Benjamin Franklin ranks among the most recognizable leaders of the American Revolution. His signature appears on the Declaration of Independence, the Treaty of Paris ending the American Revolution in 1783, and the United States Constitution. It is hard to imagine the American Revolution without Franklin; it is harder still to imagine how it could have succeeded without him. After spending much of the war abroad in France, first to negotiate the crucial French alliance and then the peace terms with Great Britain, Franklin returned to Pennsylvania in 1785. Despite the fact that he was 79 years old, ailing and worn out, he was elected president of the Executive Council of Pennsylvania within weeks of his arrival.
A Dangerous Insurrection
Franklin came home to difficult times. Pennsylvania and the other new republics of the United States were struggling to remain solvent and pay their large war debts, including millions of dollars in loans Franklin had negotiated from France. Pennsylvania's own war debt included over half a million dollars in interest-bearing certificates originally issued in lieu of cash to pay its soldiers in the Continental Army. Political tensions ran high. Controversy swirled around attempts by a conservative faction to reform Pennsylvania's constitution, which Franklin had helped draft in 1776. This group wanted to replace the state's unicameral legislature with an upper and lower house, and to abandon the 12-member Executive Council in favor of a single governor. Others insisted that these attempts to "reform" the 1776 constitution were part of a thinly-disguised plot hatched by propertied elites to wrest control of the government from the people of Pennsylvania. Franklin was elected to the Council in hopes that he could engineer a compromise between those supporting the current constitution and their opponents. The turbulent conditions of Pennsylvania politics and the role he was expected to play dismayed Franklin. He confessed to Thomas Paine that it was a "Business more troublesome than any I have yet quitted." This was a gloomy assessment indeed, considering the trials and challenges Franklin had faced during his years abroad during the darkest days of the Revolution.
The fiscal and political crises in Pennsylvania may have made Franklin especially sympathetic to the beleaguered Massachusetts government in 1786-87. News of the government militia's success in the bloody encounter at the United States Arsenal prompted a relieved President Franklin to congratulate Governor James Bowdoin on "the happy success" of Massachusetts' "wise and vigorous measures for suppression of that dangerous insurrection." Interestingly, Franklin singled out the Massachusetts Constitution for special praise although it differed in key respects from the Pennsylvania Constitution he had helped create. Even more interestingly, some Massachusetts regulators sought to reform their constitution by eliminating the upper house, or senate, which would make it resemble more closely the Pennsylvania Constitution. Perhaps Franklin had reconsidered the virtues of a bicameral legislature and a single executive in the light of his recent experiences as the leader of the Executive Council. He heaped praise on the Massachusetts Constitution of 1780. It was, in Franklin's opinion, "one of the best in the union, perhaps I might say, in the world."Franklin had no sympathy for "the mad attempts to overthrow" the Massachusetts Constitution or "the wickedness and ignorance of a few, who, while they enjoy it, are insensible of its excellence."Franklin assured Governor Bowdoin that the Massachusetts proclamation offering a reward for the leaders of the insurrection had "been immediately printed in our newspapers." In fact, the government of Pennsylvania had increased the rewards:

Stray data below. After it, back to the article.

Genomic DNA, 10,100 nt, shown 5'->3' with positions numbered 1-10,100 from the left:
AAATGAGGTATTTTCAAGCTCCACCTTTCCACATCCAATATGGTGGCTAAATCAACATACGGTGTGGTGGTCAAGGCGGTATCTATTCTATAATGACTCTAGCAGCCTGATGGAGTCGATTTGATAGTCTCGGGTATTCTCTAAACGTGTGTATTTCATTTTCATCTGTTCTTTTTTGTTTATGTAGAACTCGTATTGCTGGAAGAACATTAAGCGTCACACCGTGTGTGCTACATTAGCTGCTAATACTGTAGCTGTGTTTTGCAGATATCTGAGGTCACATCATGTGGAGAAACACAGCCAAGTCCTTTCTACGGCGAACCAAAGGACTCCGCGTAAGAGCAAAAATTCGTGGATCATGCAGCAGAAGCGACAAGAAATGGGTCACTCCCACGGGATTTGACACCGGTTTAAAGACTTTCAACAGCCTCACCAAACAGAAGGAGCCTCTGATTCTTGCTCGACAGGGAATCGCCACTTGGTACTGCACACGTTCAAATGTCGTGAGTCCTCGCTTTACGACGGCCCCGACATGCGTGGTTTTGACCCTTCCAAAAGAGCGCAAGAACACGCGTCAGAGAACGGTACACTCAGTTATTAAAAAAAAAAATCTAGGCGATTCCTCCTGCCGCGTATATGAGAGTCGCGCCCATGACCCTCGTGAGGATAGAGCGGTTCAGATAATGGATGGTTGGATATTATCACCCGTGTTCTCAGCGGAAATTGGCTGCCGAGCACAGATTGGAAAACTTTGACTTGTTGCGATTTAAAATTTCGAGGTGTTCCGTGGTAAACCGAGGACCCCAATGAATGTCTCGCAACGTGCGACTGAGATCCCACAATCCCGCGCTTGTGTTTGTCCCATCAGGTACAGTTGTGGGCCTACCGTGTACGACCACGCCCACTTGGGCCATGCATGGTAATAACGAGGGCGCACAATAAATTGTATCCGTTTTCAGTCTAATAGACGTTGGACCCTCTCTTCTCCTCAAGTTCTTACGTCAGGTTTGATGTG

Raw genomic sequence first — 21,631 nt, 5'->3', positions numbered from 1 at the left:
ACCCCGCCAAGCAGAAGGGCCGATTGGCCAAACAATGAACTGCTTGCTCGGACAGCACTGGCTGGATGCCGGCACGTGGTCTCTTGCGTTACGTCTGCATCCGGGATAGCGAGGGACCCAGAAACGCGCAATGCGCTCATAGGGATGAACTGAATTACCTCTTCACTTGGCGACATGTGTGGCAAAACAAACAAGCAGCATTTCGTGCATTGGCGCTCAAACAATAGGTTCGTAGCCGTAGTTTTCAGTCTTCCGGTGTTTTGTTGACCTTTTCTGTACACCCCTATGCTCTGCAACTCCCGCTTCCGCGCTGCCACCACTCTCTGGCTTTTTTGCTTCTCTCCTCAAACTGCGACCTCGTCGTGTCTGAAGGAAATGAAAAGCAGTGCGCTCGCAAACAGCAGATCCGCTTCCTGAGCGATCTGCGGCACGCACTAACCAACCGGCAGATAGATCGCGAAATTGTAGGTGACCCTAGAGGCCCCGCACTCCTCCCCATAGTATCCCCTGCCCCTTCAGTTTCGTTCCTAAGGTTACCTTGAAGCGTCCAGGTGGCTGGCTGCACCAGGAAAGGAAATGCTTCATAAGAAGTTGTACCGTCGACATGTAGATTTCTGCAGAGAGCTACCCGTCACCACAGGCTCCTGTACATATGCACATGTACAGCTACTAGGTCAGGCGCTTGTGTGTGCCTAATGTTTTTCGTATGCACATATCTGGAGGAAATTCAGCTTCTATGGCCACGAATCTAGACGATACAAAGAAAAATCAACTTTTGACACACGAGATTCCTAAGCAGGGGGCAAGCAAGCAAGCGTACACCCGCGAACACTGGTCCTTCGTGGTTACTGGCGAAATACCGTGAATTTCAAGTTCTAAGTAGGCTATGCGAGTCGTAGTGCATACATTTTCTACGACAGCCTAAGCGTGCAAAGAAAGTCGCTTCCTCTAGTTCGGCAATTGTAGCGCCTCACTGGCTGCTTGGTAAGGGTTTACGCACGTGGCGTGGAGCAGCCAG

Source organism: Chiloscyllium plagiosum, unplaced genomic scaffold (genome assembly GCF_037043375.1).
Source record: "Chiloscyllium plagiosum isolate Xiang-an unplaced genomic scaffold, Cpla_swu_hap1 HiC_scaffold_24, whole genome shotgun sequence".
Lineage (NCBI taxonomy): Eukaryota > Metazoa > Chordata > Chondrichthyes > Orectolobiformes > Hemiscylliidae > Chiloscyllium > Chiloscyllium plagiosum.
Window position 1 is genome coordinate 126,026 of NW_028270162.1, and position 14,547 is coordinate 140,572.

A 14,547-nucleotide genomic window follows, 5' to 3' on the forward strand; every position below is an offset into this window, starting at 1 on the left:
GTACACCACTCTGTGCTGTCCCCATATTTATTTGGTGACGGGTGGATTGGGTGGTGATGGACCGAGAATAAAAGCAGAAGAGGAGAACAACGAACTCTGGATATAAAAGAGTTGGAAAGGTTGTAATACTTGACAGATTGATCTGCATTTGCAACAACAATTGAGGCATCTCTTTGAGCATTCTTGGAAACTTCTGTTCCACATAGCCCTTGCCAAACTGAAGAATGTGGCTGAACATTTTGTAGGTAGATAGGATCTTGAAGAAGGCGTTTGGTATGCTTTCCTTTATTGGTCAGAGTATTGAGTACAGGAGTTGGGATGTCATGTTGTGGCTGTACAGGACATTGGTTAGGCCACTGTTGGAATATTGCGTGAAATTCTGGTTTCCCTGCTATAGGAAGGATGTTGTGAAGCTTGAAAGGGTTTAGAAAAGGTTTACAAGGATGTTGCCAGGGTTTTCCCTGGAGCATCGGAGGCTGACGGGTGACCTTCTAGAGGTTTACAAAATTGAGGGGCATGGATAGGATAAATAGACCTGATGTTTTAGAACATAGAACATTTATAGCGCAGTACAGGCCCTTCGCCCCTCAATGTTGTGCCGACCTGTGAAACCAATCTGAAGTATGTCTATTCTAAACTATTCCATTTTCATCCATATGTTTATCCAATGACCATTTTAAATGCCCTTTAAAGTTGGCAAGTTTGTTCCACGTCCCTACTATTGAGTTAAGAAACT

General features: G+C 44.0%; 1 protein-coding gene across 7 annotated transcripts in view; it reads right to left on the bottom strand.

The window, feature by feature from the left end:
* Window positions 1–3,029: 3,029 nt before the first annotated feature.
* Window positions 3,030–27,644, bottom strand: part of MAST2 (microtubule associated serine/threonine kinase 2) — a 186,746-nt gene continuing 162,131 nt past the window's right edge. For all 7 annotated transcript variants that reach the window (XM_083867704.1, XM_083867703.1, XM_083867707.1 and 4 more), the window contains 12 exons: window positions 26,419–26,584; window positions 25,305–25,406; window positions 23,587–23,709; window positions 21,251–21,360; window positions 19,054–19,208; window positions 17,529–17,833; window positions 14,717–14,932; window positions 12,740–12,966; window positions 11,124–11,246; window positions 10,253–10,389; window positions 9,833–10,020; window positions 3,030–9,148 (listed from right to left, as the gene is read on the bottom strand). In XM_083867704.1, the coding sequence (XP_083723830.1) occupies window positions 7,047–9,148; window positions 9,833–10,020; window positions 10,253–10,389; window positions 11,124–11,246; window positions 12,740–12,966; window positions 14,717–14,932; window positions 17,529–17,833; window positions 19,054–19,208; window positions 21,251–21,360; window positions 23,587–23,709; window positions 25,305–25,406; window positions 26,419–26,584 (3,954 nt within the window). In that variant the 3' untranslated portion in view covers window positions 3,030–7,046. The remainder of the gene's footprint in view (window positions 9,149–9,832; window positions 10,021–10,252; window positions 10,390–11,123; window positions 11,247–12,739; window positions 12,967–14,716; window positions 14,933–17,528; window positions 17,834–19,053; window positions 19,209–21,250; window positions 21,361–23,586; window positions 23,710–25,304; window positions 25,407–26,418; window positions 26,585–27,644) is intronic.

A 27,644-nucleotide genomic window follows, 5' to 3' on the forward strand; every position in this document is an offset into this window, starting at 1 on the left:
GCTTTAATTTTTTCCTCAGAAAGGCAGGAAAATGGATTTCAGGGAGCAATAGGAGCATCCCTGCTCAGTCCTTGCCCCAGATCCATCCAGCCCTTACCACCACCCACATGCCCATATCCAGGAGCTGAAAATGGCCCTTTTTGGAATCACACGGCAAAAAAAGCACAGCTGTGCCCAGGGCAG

the matter being laid before the Council and Assembly, it was thought fit to make an addition to the rewards your government had offered.
Accordingly, on March 10, 1787, the General Assembly and Council of Pennsylvania issued their own proclamation offering an additional £100 for the capture of Daniel Shays and £50 more apiece for the capture of Luke Day and other "proclaimed rebels." Signed by Franklin, the Pennsylvania proclamation sternly ordered all judges, justices, constables and sheriffs to apprehend not only the Massachusetts rebels but also "their aiders abettors and comforters, and every of them, so that they may be dealt with according to law."
Senin, 17 Agustus 2009
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